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South China Sea Risks Advisory 1/1

Image created by Wix AI

18  APRIL 2024


High Impact Event


Apart from the US, Japan, Philippines trilateral summit, there was much turmoil in the media space in Philippines as President Ferdinand Marcos Jr. denied the existence of a “gentleman’s agreement” between his predecessor – Rodrigo Duterte and the Chinese government that Manila would not repair the military outpost on a contested shoal in the South China Sea. The controversy erupted after Harry Roque, who served as Rodrigo Duterte’s presidential spokesperson, told the media that the former President had agreed informally to observe the status quo in disputed waters and refrain from the construction of military outposts.




US, Japan, Philippines trilateral summit in Washington is seen as a substantial new step in the attempt to contain Chinese aggressive action against smaller nations in the region. The joint statement of the trilateral summit highlighted China as a common threat. US President Joe Biden made "ironclad" defense pledges to Japan and the Philippines on April 11, as he hosted his counterparts amid growing tensions with Beijing, whose actions the three leaders described as "dangerous and aggressive." "Any attack on Philippine aircraft, vessels or armed forces in the South China Sea would invoke our mutual defense treaty," Biden said as he met Philippines President Ferdinand Marcos Jr and Japanese Prime Minister Fumio Kishida at the White House.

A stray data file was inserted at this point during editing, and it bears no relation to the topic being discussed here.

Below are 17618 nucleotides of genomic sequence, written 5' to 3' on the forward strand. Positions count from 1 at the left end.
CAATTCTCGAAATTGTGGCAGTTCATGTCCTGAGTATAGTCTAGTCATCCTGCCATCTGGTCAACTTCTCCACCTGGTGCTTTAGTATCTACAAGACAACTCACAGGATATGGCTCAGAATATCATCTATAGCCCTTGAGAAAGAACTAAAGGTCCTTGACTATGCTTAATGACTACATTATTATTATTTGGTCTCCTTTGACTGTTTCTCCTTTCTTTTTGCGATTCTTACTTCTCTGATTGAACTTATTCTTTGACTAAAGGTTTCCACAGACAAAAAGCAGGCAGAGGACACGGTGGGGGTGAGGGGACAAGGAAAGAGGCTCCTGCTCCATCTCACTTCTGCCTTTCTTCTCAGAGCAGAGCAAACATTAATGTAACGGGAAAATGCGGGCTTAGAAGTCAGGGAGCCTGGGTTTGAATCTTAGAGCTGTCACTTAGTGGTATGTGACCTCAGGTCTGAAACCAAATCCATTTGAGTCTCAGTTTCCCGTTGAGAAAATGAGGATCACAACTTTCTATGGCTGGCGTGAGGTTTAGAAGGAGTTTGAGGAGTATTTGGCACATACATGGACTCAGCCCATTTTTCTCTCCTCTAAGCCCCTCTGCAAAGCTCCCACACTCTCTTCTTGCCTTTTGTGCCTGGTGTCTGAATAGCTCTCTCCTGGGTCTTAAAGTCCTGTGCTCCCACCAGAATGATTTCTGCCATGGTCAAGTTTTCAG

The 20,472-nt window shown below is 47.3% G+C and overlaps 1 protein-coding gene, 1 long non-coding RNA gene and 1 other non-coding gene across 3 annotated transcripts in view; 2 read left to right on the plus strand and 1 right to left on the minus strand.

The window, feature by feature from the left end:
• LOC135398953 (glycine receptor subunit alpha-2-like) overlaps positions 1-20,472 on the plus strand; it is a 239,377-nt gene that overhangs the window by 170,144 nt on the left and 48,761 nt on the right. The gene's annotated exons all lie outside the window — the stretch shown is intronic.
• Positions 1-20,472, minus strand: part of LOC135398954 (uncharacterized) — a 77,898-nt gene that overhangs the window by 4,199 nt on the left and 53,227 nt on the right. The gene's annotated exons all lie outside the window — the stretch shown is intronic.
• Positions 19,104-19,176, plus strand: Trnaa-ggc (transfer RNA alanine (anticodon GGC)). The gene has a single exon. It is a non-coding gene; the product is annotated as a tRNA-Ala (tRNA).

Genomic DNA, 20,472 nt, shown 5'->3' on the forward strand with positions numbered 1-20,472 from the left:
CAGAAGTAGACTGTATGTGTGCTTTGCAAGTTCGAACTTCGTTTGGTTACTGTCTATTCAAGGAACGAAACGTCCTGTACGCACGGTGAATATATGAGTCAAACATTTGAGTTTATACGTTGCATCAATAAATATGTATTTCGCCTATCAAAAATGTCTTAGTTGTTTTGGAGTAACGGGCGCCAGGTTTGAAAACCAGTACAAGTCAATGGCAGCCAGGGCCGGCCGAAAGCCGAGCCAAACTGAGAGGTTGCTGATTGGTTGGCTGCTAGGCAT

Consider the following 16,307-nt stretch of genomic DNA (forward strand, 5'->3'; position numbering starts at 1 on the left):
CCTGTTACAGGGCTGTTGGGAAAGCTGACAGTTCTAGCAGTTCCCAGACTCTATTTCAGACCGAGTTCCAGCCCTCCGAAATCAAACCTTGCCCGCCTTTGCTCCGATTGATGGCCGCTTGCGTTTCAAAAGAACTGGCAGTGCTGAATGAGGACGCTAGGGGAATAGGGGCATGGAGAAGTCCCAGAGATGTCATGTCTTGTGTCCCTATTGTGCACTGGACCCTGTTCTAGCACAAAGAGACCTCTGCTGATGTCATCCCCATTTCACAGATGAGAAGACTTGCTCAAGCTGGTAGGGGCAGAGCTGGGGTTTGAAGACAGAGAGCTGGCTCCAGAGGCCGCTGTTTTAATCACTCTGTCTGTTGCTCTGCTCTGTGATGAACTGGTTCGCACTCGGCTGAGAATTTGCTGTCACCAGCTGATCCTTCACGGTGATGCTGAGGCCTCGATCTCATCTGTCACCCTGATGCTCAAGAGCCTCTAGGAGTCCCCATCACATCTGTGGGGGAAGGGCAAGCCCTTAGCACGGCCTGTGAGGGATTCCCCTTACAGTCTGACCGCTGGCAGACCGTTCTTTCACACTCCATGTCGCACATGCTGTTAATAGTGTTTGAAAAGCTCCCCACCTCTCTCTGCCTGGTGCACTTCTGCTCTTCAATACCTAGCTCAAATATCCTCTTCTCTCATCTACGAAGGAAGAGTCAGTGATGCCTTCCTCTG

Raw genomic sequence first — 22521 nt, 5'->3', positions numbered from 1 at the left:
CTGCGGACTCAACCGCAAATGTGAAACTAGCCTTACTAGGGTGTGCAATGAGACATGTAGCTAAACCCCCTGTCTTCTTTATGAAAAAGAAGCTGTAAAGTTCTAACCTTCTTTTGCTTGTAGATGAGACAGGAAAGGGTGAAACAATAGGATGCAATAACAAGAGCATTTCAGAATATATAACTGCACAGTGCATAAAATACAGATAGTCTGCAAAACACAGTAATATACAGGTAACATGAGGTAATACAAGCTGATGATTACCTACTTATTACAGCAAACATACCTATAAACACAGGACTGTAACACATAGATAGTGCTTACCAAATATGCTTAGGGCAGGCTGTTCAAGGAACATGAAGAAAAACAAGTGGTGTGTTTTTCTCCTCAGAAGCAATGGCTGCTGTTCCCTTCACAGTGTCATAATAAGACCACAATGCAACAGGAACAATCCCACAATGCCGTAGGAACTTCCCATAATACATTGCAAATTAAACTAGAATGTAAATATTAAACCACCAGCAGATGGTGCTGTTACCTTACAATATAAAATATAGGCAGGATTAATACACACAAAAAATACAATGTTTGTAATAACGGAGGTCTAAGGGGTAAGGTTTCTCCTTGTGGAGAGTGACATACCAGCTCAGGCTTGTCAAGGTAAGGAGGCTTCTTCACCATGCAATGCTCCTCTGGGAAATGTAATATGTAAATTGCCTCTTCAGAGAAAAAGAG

Economic and Energy Activity


China commenced operation of a deep mobile oil rig in the northern rim of South China Sea, to extract resources amid growing emphasis on energy security and technological self-reliance. The offshore home-grown rig is in the Enping oilfield, about 200km (124 miles) southwest of Shenzhen city as per state broadcaster CCTV. Developed by the state-owned China National Offshore Oil Corporation (CNOOC), the rig has a drilling capacity of 9,085 metres, with 8,689 metres being horizontal, making it the deepest and longest China has drilled.


Risks and Impact


                China’s concerns of being out-partnered by the US and allies is expected to give an impetus to an aggressive response in expanding own interests through increase an alternate partnership network in the region, expanding military presence and gray zone operations. In short, US led partners and China’s rivalry in the region is expected to intensify.


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